While this seemed like the most promising approach at first, we were unable to find a way to modify the request body and call E3 without blocking the event loop. In Nginx, we were able to intercept the request, and communicate with an E3 instance over vsock using Lua FFI to call into a purpose-built Rust module. But in doing so, we completely blocked up the Nginx event loop, and the proxy’s throughput rendered it completely unusable. Our experiment with Envoy was short lived as it did not expose the request body to the Envoy WebAssembly API at the time.

Rolling our own proxy

Having hit a dead end with implementing Relay as a plugin to existing proxies, we began to spike out rolling our own proxy for Relay. As a first step, we needed to land on a language to use. We went with Rust. Performance of Relay is a major concern, so we needed a language which would let us move quickly, and safely. Rust had just exceeded C in several performance benchmarks, offered compile-time detection of concurrency problems, and had crates offering vsock support.

We can define the two main flows in Relay as follows:

Two primary flows of Relay - ingress and egress

As an ingress gateway, Relay has to:

  1. Receive requests & identify team from Relay domain

    Each Relay has a unique hostname, so to retrieve the corresponding configuration Relay checks the hostname against a map of known hostnames to configurations.

  2. Retrieve the Relay’s configuration

    Each Relay’s configuration contains settings which specify which fields in your request are encrypted, and where the data is sent. Currently, encryption configuration is a list of JSONPath selectors for which fields to encrypt, and the elliptic curve to use for encryption. In future, we plan to extend these controls to support validating inputs before encrypting them.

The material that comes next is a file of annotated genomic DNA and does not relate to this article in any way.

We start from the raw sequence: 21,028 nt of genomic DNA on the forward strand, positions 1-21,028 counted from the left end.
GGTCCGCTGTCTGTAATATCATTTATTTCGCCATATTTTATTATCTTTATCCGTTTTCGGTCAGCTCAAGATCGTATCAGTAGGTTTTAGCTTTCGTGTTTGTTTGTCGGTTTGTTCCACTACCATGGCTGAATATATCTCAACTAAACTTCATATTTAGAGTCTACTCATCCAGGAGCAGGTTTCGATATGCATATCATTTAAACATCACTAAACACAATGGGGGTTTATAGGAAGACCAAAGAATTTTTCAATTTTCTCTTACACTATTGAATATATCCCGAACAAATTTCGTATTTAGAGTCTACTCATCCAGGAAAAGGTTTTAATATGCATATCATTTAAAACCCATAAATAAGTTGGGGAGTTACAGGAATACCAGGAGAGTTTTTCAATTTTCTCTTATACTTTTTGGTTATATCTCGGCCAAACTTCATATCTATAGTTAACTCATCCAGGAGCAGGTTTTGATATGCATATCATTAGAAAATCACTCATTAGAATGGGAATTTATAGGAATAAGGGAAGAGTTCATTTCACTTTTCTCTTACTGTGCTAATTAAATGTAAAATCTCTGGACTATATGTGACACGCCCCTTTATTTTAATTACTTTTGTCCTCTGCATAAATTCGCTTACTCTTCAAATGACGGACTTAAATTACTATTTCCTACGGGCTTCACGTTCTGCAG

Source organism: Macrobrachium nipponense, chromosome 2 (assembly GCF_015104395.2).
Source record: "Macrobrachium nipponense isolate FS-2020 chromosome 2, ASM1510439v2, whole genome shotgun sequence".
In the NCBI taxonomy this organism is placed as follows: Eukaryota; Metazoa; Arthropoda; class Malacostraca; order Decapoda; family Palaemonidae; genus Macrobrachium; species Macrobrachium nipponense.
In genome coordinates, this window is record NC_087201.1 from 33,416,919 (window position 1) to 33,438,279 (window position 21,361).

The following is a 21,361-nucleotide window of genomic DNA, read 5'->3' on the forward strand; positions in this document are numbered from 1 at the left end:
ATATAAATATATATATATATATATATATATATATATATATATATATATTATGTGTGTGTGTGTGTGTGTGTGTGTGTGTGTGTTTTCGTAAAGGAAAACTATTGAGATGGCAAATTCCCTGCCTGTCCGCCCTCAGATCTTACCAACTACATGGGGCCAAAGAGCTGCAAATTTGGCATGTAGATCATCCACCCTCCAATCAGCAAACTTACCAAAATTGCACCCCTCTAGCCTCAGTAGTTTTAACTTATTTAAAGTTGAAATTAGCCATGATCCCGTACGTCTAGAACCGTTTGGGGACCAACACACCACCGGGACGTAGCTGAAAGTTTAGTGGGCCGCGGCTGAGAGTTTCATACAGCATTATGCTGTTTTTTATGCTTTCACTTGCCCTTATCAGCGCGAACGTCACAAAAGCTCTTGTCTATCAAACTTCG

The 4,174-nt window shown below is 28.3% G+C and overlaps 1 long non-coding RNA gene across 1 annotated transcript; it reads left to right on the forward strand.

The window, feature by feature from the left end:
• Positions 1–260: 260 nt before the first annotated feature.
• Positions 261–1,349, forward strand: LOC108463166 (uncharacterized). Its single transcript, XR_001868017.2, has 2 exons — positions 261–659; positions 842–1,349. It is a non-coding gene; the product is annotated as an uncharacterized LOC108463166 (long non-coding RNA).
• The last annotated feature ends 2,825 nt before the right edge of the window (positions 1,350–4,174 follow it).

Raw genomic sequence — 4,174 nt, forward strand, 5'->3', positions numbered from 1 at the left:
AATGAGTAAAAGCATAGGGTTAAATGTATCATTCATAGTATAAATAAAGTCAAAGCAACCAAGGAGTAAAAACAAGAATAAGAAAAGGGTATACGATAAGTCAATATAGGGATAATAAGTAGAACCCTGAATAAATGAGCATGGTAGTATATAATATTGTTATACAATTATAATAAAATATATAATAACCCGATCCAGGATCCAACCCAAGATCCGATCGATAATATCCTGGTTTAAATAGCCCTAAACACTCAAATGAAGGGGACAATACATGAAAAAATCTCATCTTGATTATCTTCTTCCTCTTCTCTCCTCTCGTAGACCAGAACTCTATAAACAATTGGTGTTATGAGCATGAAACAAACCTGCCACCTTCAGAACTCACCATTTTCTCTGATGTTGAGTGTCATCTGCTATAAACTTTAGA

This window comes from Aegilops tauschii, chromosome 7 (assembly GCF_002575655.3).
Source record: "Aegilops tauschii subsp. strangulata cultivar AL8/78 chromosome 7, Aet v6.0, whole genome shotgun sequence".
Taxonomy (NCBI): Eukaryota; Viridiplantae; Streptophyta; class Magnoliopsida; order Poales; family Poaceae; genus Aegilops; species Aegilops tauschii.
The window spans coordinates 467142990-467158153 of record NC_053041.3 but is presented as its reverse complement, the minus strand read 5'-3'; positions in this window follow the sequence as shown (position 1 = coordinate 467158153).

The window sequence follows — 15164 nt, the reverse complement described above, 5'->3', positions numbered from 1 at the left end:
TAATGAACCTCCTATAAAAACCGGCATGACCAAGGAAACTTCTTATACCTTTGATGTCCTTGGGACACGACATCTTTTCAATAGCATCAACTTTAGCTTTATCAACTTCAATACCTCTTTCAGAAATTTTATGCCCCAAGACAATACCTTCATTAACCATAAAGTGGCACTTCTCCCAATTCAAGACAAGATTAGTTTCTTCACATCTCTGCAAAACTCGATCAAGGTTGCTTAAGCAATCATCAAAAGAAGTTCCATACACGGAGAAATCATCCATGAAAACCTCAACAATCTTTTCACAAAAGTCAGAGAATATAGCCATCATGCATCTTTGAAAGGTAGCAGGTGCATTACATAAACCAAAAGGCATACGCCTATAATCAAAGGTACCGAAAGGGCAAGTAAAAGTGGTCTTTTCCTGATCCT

3. Concurrently rebuild the request with encrypted data and establish a connection to the Relay’s destination

    To reduce latency, we concurrently encrypt the data in the request via E3 while we perform a TLS handshake with the destination.

    We encrypt the data by sending it to E3 over vsock with the relevant configuration options. Once we receive the encrypted data in the response from E3, we need to replace the plaintext values in the original request before we forward it to your server. This is generally pretty straightforward — Relay only supports structured data (currently JSON, url-encoded forms and XML) and uses user-defined paths to identify fields to encrypt.

  4. Forward the modified request to the destination

    Generally, the destination will be your API, but you also can use Relay to mask/redact data in payloads before it reaches a third-party. All destinations must support TLS for Relay to connect to them.

  5. Forward the response back to the client

    After the destination has handled the request and responded, Relay will forward the response to the client. If the response contains Evervault encrypted data, we will decrypt it before forwarding. This means you can store encrypted sensitive customer data in your database and display it in your frontend, without worrying about having to decrypt it.

As an egress gateway, Relay has to:

  1. Act as an HTTP CONNECT proxy performing TLS Termination

    When using Relay in egress mode, clients must first trust the Evervault CA (this is handled automatically in our JavaScript and Python SDKs). The clients then treat Relay as a standard HTTP proxy, initiating the connection with a CONNECT request. Relay responds to the CONNECT request by performing a TLS handshake with the client using a self-signed certificate.

    Clients which support CONNECT-over-TLS are authenticated using a Proxy-Authorization header containing their team’s API key on the initial CONNECT request. For clients without TLS-over-TLS support, the connection is established unauthenticated (to prevent secrets being sent in plaintext), but every subsequent request is expected to include the Proxy-Authorization header.

  2. Authenticate the request using the team’s API Key

    Relay uses the API Key included in the requests to it as an egress gateway to identify the team that it needs to decrypt data for. This is done using a request to E3, so that Relay does not need to store any credentials.

  3. Validate the destination against list of trusted 3rd parties